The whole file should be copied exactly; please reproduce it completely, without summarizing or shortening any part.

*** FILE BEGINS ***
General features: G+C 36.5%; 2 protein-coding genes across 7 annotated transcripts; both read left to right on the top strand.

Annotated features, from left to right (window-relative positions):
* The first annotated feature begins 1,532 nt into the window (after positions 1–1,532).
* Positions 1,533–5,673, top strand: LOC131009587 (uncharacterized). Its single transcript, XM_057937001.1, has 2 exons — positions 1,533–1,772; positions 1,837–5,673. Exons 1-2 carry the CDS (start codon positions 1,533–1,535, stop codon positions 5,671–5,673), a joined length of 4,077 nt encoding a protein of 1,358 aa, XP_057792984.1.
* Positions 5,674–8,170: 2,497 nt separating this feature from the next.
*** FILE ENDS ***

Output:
General features: G+C 36.5%; 2 protein-coding genes across 7 annotated transcripts; both read left to right on the top strand.

Annotated features, from left to right (window-relative positions):
* The first annotated feature begins 1,532 nt into the window (after positions 1–1,532).
* Positions 1,533–5,673, top strand: LOC131009587 (uncharacterized). Its single transcript, XM_057937001.1, has 2 exons — positions 1,533–1,772; positions 1,837–5,673. Exons 1-2 carry the CDS (start codon positions 1,533–1,535, stop codon positions 5,671–5,673), a joined length of 4,077 nt encoding a protein of 1,358 aa, XP_057792984.1.
* Positions 5,674–8,170: 2,497 nt separating this feature from the next.